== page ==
SHIRE: (Yawn) "Who cares?"

This is my favorite story I have ever gotten off the internet. Those of you with horses will certainly understand why....

From a horse nutrition site.
Well, I knew there had to be a downside to beet pulp, and thought it only fair that I pass it on . . . This afternoon I decided to bring some beet pulp pellets into the house to soak, because I wanted to get an idea of the % volume they expanded during soaking. Researchers are like that, pathetically easy to amuse and desperately in need of professional help. So I trundled in a bucket, about three pounds of beet pulp, added in the water and set it in the living room to do its thing. No problem. Science in the making.

Well, one thing I don't think I've mentioned before is that in my ongoing quest to turn this house into Noah's Ark, we have not only four horses, two dogs, three house cats plus Squeaky the barn cat, a sulfur-crested cockatoo, a cockatiel and assorted toads: we also have William, a fox squirrel who absent-mindedly fell out of his tree as a baby a year or so ago, and got handed off by my vet to the only person he knew silly enough to traipse around with a baby squirrel and a bottle of Esbilac in her book-bag. Being no dummy, William knew a sucker when he saw one and has happily been an Urban Squirrel ever since.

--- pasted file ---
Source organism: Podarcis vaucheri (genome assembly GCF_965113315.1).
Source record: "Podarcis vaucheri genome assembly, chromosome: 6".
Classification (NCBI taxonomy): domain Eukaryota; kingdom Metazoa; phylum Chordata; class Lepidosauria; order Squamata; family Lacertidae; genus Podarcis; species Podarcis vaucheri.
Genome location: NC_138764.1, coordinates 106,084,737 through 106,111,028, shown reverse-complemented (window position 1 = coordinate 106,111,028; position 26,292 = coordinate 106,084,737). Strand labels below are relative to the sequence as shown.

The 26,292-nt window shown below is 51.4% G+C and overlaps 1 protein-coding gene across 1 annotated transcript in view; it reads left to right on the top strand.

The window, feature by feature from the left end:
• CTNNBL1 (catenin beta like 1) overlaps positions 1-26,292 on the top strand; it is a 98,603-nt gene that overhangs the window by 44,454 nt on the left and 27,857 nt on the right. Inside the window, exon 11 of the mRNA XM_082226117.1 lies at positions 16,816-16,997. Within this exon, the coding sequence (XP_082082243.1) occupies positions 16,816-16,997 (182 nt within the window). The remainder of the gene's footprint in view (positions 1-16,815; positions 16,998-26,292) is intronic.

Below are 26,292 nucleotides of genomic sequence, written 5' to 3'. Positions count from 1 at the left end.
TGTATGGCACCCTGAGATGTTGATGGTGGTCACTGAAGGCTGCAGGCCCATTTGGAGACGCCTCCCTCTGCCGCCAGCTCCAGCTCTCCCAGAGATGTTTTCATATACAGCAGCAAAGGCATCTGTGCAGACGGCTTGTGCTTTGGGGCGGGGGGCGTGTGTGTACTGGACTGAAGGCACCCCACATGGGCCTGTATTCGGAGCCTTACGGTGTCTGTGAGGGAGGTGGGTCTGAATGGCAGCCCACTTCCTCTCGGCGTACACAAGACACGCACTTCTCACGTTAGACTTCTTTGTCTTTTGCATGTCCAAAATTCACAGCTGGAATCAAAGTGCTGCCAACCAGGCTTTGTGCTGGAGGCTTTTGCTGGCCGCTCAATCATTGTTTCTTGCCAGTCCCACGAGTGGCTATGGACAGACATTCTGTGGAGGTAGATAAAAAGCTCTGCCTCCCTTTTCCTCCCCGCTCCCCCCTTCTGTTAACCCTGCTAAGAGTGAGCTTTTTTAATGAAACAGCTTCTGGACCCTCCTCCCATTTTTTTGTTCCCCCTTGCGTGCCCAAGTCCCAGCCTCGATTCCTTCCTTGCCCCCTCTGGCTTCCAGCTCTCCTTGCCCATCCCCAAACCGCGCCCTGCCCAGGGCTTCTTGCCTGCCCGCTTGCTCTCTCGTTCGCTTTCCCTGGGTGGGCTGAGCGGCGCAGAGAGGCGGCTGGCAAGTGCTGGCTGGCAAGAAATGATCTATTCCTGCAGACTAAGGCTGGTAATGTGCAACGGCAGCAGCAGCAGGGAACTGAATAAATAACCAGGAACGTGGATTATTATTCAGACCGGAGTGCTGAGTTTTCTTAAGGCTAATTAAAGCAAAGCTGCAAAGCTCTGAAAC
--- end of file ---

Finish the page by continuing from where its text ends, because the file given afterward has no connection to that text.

And for those of you that think A Squirrel's Place is In The Wild, don't think we didn't try that. Last year at Christmas, we thought we'd give him his first lesson in Being a Wild Squirrel, by letting him play in the undecorated Christmas tree. His reaction was to shriek in horror, scutter frantically across the floor, and go try to hide underneath the nearest border collie. Since then, the only way he will allow himself to be taken outside is hiding inside Mummy's shirt and peering suspiciously out at the sinister world. So much for the remake of Born Free!

Anyway, when I set out the bucket of beet pulp, I may have underestimated thelengths that a young and enthusiastic squirrel will go to stash all availablefood items in new and unusual hiding spots. I thought letting William out ofhis cage as usual and giving him a handful of almonds to cram under cushionsand into sleeping dogs' ears was sufficient entertainment for the afternoon.

After all, when I left, he was gleefully chortling and gloating over his pileof treasure, making sure the cockatoo saw them so he could tell her "I have Almonds And You Don't." Sigh. So much for blind optimism.

Well, apparently when the almond supply ran out, beet pulp pellets became fair game. I can only imagine the little rat finding that great big bucket and swooning with the possibilities of being able to hide away All That Food!